Above is unfortunately what my vegetable garden looks like, still have some cilantro, bunching onions, bulb onions, garlic, broccoli, and spinach growing but obviously I have a blanket of tiny weeds emerging with large amount of rain we have been getting. This gives me a few options:
- A. Painfully pull every weed from the garden bed…repeat
- B. Give up on my plants and just lay down some black plastic or cardboard to smother the weeds
- C. None of the above
I am going to opt for “C” on this one and go with an alternate method of applying a mulch that I am sure many of you have an abundance of at the moment…leaves.
Now you don’t want to gather your leaves and dump them on your garden bed, you need to shred the leaves. There are a couple of reasons for doing this. First it reduces surface area which allows for faster composting when you eventually work this layer into your soil next spring but also reduces the drag on the leaves to keep most of the leaves actually in your garden bed. Second this will restrict weeds from emerging, but allows leaves from emerging garlic and onions to make their way through.
Now you know why you want to shred them, now this is how you do it. Spread out your leaves on your lawn and use your lawnmower (with bagger attachment) and run over them with half of the width of your mower at a time. Now you should a nice bag of shredded leaves. You want to keep grass clippings to this mix at a minimum but a small percentage will not hurt anything.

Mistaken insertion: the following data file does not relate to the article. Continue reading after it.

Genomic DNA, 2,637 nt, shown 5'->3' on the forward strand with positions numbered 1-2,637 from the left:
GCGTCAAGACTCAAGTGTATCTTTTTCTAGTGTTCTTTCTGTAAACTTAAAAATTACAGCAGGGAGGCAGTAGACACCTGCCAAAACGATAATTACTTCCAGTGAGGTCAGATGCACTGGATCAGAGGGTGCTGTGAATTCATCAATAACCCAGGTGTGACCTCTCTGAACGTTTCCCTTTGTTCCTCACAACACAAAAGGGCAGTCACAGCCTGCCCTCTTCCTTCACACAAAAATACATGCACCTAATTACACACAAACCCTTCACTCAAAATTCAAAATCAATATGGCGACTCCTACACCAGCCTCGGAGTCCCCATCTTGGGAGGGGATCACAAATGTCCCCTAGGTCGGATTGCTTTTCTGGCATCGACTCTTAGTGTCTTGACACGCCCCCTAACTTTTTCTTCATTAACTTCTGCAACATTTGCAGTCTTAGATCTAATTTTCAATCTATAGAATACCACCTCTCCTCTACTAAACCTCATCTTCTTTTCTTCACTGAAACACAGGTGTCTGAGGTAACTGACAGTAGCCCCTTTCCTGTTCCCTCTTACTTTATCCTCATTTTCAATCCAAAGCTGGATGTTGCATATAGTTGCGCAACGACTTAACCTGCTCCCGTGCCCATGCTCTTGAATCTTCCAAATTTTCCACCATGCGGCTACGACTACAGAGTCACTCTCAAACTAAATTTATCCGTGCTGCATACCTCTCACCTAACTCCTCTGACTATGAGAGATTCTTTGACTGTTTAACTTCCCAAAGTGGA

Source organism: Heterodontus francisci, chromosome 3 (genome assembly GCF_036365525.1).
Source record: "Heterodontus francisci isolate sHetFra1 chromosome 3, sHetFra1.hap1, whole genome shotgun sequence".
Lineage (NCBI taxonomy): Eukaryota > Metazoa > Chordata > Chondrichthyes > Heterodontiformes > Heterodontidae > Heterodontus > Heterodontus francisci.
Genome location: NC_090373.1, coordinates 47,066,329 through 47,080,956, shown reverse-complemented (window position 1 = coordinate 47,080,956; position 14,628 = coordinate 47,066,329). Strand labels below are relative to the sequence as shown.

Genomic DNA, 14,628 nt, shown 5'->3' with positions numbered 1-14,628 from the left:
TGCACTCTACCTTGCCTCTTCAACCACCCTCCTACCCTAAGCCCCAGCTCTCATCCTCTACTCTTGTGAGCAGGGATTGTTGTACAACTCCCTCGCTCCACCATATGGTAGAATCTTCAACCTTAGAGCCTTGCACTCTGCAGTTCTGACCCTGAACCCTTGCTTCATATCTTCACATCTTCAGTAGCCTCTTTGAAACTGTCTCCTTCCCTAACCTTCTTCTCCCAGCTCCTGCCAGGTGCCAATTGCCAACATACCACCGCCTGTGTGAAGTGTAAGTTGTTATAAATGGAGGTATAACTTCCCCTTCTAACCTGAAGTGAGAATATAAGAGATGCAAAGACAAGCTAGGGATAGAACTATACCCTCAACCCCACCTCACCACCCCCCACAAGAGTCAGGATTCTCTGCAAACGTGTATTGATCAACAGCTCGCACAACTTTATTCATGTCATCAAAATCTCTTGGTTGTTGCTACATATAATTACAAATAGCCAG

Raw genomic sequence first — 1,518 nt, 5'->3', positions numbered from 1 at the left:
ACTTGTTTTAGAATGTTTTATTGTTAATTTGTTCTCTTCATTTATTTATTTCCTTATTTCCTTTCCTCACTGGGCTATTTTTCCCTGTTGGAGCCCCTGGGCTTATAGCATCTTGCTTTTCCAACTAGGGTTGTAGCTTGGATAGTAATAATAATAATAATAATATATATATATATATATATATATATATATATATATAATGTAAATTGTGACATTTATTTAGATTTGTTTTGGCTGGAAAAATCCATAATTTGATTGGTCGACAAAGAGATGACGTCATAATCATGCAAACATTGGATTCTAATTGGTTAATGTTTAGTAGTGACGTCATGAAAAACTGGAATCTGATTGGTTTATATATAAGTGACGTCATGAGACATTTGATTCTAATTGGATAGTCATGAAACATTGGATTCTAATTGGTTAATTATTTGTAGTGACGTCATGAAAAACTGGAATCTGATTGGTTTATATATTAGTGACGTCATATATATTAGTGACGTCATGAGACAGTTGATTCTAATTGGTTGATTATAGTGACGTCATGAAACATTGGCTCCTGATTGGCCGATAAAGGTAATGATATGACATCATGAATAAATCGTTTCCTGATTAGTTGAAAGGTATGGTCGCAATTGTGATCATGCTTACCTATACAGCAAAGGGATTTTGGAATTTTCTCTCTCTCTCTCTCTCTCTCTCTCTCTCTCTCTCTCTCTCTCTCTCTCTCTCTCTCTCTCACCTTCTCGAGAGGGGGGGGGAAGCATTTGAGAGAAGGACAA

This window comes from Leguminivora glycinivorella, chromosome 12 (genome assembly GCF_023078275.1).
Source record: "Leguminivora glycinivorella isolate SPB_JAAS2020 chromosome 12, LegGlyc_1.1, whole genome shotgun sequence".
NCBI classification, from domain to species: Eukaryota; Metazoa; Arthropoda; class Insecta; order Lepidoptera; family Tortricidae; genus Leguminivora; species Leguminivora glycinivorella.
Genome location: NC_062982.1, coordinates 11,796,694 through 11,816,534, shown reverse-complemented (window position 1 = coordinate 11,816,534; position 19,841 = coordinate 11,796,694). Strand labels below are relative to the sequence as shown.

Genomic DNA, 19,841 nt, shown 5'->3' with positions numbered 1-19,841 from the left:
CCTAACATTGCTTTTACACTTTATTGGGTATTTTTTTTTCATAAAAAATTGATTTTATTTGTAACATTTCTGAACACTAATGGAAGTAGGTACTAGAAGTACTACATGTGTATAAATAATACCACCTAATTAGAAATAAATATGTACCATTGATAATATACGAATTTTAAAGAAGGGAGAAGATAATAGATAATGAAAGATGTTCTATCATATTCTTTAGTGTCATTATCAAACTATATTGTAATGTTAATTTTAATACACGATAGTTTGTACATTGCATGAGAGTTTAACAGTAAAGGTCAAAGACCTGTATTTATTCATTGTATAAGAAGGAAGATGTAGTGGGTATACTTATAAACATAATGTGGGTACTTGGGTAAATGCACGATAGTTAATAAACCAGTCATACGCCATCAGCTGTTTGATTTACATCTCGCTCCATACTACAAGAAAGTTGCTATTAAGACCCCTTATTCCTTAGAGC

Now take handfuls of your freshly shredded leaves and spread as a 1/3 – 3/4 inch layer over your vegetable garden. You can help out some of your less established plants by brushing off any leaves directly on top of the plants. Finish by giving the leaves a nice watering to help with the matting down process to keep the leaves in your bed and not blown all around your vegetable bed by the wind. It was raining while I was mowing my leaves and applying them so I skipped this particular step.
Using this technique you should be able to start you gardening next spring with minimal weeding, some great partially composted organic matter to work into your garden, and as an added bonus some protective mulch for your winter veggies all with materials most of use send off in our yard waste bins.
4.1 years ago pumpkin
For most people watching a pumpkin dropped on a car from a crane is good enough…though the scientist in me wants to know how much force did this pumpkin have on impact. If I have you curious as well I did the math below…
WARNING MATH/PHYSIC CONTENT!!!
UPDATE: It has been too long since I have thought about physics…thanks for the corrections to my incorrect memory of Weight/Mass in the comments…calculations have been updated.
The easiest way to calculate this is to simply calculate the kinetic energy of the pumpkin with the following formula:
First to determine the mass…for a pumpkin that weighs 1169 pounds that converts to 530.2 kg.
Next we need to determine the velocity of the pumpkin. Since in the video they do not say the height I am going to do an estimate of 50 meters given the cars and people look pretty small when the pumpkin is released. By neglecting wind resistance (because I am too old and tired to think about differential equations again) this I can calculate the velocity of the pumpkin right before impact by taking the square root of 2*9.80665*50 to get 31.3 m/s or 112.7 KPH or 70 MPH.
Now I simply plug in these numbers to find the kinetic energy:
KE = (530.2 * 31.32) / 2
KE = 259,764 joules
Just to put this into perspective here are some other events to compare to:
|Event||Joules of Energy|
|Swinging of a baseball bat||80 J|
|Shooting an elephant gun||1200 J|
|Shooting an M16 gun||1690 J|
|Exploding 1 gram of TNT||4184 J|
|Dropping a 1169 lb pumpkin||259,764 J|
Have a happy and safe Halloween